Post by U.S. Secretary of Commerce Penny Pritzker
A strong, skilled American workforce is
essential to ensuring that U.S. businesses are able to compete in the global
economy. In the 2014 State of the Union Address, President Obama asked that I
join Vice President Biden, Secretary Perez, and Secretary Duncan to lead a
review of federal training programs, to ensure that these programs prepare
workers for the jobs that are available right now. On Tuesday we presented our
findings and recommendations to the President at an event at the White House.
President Obama also signed H.R. 803, the Workforce Innovation and Opportunity
Act, which will help improve business engagement and accountability across
federally-funded training programs.
As a business leader of 27 years, I know
the importance of hiring skilled workers. In our “Open for Business Agenda,” the
Department of Commerce is making workforce development a top priority for the
first time ever. While the Department does not directly fund job training
programs, many of our initiatives support efforts to match workers to local
industry needs. The Economic Development Administration (EDA) and National
Institute for Standards and Technology (NIST) in particular have taken
significant leadership roles in the Department’s skilled workforce policy. For
example, the Economic Development Administration (EDA) funds critical efforts
that help communities address local economic needs, including workforce needs.
In addition, the NIST Manufacturing Extension Partnership (MEP) works with
manufacturers around the country to help them improve their processes and create
and retain jobs.
Commerce is coordinating with other
federal partners to leverage support for job-driven training initiatives. For
example, we are working in coordination with the Department of Labor
(DOL) on their Center for Workforce & Industry Partnerships (CWIP), which
will bring together key agencies across the federal government to support
workforce and industry partnerships and form a common vision and approach to
partnerships. To better align economic development and workforce development
goals, EDA is working to develop stronger ties between EDA Regional Offices and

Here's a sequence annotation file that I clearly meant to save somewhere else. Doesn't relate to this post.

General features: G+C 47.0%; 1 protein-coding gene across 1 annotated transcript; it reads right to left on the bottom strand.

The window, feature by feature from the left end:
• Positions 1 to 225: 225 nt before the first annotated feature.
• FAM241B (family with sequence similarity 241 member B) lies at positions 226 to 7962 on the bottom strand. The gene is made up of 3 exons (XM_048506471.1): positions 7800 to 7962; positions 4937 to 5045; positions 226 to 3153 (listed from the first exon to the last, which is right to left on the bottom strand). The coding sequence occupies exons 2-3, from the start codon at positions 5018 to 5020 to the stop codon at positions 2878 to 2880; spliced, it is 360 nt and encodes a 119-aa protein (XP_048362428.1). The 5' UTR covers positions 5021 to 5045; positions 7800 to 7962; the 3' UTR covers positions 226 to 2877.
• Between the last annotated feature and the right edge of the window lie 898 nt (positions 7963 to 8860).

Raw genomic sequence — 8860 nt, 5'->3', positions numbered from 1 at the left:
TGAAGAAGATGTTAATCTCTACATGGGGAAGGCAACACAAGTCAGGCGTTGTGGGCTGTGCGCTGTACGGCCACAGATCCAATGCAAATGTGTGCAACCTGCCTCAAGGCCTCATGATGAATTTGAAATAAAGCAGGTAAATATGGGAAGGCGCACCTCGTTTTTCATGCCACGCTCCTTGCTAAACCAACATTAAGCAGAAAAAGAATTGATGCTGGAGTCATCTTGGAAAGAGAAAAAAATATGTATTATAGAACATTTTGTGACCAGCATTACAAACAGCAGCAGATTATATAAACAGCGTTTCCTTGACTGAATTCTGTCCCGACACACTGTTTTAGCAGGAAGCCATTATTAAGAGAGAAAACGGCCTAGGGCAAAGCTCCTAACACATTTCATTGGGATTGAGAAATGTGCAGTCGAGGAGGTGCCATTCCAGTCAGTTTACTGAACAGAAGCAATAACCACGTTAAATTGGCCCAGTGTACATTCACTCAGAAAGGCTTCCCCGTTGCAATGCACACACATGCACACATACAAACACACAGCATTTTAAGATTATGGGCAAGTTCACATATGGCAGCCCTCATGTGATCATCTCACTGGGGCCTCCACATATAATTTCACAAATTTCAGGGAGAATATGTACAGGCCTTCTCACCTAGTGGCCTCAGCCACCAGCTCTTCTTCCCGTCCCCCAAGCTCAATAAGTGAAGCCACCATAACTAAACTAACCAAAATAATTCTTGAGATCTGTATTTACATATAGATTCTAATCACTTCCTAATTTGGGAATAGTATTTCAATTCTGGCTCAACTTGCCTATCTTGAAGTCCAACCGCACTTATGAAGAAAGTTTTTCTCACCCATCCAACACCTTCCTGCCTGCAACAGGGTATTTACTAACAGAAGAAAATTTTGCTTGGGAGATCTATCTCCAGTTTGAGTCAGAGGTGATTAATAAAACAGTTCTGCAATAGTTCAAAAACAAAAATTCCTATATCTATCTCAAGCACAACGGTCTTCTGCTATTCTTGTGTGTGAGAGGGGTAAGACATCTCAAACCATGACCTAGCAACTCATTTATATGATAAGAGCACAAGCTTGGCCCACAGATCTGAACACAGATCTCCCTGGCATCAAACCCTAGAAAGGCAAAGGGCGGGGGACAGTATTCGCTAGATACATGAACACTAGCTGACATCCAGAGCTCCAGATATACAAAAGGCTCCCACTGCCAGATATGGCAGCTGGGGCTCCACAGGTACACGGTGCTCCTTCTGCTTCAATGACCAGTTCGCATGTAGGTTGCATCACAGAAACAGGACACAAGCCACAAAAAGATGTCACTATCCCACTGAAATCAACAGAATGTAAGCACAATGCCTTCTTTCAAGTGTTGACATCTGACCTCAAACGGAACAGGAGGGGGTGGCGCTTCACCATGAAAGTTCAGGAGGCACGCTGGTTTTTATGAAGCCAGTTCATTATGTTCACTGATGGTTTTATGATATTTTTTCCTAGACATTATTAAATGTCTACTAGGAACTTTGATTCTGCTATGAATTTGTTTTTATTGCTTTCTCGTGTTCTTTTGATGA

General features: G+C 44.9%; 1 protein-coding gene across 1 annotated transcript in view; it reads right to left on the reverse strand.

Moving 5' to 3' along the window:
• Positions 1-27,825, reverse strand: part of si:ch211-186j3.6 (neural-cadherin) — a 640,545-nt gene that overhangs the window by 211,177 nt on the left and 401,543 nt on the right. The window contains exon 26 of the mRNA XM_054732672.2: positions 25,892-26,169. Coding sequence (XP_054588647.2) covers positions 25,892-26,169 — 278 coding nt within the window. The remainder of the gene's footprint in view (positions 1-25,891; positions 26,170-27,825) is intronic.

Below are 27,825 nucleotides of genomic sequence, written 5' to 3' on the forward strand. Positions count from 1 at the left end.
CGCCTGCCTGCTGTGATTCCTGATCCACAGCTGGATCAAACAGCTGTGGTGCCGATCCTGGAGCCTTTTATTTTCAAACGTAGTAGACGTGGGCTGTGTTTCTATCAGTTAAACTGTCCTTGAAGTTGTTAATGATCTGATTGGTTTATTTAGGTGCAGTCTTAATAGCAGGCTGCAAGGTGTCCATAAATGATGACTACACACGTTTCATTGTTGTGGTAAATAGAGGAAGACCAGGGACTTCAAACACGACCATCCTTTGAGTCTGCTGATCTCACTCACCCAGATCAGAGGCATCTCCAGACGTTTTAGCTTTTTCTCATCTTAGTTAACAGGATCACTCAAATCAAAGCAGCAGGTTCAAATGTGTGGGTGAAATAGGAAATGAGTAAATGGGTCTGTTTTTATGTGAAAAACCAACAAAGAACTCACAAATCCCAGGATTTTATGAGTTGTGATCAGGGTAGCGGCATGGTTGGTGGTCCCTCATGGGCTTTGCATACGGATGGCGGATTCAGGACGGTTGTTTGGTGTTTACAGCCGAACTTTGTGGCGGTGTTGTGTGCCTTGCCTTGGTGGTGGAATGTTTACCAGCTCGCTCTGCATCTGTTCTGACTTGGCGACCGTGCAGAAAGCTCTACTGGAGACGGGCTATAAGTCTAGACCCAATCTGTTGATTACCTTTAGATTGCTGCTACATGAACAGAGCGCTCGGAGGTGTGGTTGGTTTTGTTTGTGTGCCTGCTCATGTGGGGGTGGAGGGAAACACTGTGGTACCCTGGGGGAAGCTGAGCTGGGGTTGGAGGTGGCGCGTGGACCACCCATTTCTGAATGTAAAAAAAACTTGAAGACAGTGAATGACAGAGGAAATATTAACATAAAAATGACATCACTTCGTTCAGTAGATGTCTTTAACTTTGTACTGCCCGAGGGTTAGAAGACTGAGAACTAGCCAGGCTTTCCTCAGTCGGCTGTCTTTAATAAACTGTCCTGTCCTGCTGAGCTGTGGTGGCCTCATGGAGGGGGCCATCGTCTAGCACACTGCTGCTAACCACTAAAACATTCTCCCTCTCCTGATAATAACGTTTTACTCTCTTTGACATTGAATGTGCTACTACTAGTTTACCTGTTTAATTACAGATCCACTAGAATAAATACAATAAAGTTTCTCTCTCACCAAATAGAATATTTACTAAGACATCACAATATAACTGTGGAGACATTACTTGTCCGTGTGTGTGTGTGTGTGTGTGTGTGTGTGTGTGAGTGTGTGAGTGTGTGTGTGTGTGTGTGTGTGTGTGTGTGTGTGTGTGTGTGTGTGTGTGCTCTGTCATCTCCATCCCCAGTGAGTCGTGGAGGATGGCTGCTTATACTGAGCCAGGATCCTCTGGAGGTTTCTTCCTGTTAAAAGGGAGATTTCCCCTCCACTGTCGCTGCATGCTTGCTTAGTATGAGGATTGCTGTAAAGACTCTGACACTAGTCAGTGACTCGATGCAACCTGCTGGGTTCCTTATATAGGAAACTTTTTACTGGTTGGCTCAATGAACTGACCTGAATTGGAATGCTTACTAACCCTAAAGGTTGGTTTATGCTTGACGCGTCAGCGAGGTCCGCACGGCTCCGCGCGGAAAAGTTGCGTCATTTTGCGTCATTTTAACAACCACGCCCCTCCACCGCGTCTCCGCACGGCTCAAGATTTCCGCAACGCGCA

Department of Labor (DOL) regional offices, and is incorporating job-driven
training principles into its new Comprehensive Economic Development Strategies
guidelines for economic development districts. Also, NIST MEP is working
closely with DOL’s Registered Apprenticeships Program to spread awareness of
their resources to common clients. In fact, MEP and DOL co-hosted a
webinar on these programs last week, and MEP helped DOL host an advanced
manufacturing industry roundtable in Chicago last month to inform the upcoming
solicitation for federal apprenticeship funding, one of the major announcements
to come out of the Administration’s work on job-driven training.
We are also leveraging Commerce data to
develop new tools for connecting job-seekers to available positions. Today, at
the 21st Century Career Counseling Jobs Data Jam in Baltimore, Md., Under
Secretary for Economic Affairs Mark Doms and Secretary of Labor Thomas Perez
spoke with technology leaders and app developers to explore opportunities to
use government data to help workers find jobs and training opportunities.
The Department of Commerce is leveraging our resources and will
continue to collaborate with our other interagency partners, as well as
businesses and educational institutions, to ensure that both workers and
businesses get the best out of workforce skills programs. The report we
presented on Tuesday offers a blueprint for our future actions to help more
Americans climb the ladder of opportunity.